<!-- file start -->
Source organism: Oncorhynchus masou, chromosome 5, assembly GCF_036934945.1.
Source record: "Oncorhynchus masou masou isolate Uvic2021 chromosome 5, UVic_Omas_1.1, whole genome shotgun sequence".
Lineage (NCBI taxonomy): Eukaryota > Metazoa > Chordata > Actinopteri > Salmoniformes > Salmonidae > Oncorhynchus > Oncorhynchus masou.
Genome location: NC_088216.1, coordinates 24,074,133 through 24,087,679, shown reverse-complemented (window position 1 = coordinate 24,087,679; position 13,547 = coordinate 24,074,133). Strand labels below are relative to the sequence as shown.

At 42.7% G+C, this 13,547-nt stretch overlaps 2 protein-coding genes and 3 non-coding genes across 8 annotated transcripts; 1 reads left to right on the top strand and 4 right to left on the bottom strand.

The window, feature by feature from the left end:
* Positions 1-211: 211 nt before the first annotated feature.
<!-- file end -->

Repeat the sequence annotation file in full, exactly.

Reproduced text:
Source organism: Oncorhynchus masou, chromosome 5, assembly GCF_036934945.1.
Source record: "Oncorhynchus masou masou isolate Uvic2021 chromosome 5, UVic_Omas_1.1, whole genome shotgun sequence".
Lineage (NCBI taxonomy): Eukaryota > Metazoa > Chordata > Actinopteri > Salmoniformes > Salmonidae > Oncorhynchus > Oncorhynchus masou.
Genome location: NC_088216.1, coordinates 24,074,133 through 24,087,679, shown reverse-complemented (window position 1 = coordinate 24,087,679; position 13,547 = coordinate 24,074,133). Strand labels below are relative to the sequence as shown.

At 42.7% G+C, this 13,547-nt stretch overlaps 2 protein-coding genes and 3 non-coding genes across 8 annotated transcripts; 1 reads left to right on the top strand and 4 right to left on the bottom strand.

The window, feature by feature from the left end:
* Positions 1-211: 211 nt before the first annotated feature.